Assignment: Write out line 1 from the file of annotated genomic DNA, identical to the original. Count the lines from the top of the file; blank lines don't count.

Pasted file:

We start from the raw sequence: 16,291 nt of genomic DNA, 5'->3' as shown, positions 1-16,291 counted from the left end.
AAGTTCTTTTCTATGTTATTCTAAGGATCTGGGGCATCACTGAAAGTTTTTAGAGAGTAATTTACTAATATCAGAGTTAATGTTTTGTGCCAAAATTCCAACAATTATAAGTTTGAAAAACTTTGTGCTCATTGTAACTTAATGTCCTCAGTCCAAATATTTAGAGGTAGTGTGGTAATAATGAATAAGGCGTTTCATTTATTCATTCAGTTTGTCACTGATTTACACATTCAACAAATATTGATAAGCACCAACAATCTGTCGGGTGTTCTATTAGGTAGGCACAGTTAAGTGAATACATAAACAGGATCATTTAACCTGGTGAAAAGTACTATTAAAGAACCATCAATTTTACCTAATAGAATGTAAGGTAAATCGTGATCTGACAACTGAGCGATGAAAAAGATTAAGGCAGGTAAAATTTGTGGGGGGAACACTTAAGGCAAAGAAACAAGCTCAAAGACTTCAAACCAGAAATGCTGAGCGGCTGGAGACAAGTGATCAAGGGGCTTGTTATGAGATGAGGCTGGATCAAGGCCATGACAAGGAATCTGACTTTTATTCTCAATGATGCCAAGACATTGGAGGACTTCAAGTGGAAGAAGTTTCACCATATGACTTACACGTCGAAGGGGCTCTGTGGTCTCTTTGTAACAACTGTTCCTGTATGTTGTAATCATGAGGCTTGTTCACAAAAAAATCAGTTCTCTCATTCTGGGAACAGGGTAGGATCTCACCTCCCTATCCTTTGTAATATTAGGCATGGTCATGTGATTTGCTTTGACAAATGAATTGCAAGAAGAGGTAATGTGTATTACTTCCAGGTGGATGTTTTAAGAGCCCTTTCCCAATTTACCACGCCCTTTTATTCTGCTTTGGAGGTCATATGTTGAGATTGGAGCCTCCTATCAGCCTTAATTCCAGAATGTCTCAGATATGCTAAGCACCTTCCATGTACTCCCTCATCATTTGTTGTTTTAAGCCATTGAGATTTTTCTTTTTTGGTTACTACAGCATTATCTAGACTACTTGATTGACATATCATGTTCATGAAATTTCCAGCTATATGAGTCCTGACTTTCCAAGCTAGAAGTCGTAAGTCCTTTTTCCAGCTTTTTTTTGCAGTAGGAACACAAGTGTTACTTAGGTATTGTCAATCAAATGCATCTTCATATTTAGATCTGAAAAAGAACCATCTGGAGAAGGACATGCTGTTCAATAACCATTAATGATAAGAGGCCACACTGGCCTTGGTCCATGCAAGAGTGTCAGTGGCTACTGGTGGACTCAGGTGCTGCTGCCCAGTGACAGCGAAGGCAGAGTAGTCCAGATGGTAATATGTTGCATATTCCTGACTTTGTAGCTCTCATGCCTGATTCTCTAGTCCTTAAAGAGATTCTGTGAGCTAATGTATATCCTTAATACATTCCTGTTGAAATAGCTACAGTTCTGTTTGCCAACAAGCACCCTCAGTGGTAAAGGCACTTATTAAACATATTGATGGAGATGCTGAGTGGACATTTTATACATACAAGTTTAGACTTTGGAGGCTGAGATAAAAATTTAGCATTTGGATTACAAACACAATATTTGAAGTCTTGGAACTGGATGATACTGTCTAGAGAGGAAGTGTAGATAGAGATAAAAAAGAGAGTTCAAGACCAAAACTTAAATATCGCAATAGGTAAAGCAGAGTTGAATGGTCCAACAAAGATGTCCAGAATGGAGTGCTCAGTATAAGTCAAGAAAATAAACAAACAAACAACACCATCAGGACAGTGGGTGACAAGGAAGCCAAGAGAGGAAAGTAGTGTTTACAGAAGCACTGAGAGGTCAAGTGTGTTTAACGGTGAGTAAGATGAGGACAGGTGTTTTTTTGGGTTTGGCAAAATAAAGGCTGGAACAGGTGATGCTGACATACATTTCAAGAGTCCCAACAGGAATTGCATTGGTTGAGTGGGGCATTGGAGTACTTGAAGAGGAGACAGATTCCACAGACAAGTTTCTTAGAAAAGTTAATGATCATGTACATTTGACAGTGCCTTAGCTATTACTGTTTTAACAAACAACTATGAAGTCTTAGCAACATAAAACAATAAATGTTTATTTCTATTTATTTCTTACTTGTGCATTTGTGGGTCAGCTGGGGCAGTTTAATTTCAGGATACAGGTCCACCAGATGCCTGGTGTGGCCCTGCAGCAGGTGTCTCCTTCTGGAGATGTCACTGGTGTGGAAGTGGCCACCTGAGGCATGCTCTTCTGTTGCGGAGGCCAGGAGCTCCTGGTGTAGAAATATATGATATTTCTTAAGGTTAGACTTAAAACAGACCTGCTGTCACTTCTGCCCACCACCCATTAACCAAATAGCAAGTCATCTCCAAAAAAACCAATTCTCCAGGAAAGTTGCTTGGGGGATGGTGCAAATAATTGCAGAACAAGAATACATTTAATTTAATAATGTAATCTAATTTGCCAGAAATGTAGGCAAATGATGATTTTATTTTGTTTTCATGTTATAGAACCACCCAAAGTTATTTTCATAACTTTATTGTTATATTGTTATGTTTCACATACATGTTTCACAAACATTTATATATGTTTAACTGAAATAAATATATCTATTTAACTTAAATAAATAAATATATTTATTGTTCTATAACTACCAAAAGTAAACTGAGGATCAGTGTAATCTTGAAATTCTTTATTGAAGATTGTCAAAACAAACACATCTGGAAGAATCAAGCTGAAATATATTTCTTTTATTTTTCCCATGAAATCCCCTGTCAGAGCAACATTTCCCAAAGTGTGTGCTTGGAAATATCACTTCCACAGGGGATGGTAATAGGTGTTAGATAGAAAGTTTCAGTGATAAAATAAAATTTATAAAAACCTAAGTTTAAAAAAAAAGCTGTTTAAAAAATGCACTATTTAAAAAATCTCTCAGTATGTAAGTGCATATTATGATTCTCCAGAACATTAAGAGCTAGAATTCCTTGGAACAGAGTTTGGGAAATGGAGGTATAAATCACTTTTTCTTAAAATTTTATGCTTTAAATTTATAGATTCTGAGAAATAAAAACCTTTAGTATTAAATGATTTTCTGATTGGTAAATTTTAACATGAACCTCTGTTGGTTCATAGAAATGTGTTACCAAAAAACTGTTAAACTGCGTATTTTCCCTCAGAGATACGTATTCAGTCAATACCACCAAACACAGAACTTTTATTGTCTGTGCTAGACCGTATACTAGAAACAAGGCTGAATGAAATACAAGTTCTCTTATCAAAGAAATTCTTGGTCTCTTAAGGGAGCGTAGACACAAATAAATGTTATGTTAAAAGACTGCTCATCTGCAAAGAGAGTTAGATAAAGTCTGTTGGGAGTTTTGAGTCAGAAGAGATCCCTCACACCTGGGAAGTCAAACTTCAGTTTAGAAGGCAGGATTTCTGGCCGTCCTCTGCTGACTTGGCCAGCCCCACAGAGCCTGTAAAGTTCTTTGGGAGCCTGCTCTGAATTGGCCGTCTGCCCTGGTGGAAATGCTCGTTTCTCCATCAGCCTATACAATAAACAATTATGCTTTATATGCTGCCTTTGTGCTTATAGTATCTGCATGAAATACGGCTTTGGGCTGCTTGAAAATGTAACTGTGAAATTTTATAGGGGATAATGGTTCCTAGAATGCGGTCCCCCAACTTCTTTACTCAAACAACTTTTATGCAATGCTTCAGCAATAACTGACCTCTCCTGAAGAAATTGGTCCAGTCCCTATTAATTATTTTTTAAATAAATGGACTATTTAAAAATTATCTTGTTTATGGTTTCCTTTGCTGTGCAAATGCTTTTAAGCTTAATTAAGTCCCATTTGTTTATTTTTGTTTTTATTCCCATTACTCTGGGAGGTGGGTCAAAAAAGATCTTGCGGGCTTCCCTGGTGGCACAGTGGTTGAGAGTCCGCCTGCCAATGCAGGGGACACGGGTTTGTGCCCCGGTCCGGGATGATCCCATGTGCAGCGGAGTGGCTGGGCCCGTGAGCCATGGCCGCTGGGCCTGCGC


We start from the raw sequence: 16,291 nt of genomic DNA, 5'->3' as shown, positions 1-16,291 counted from the left end.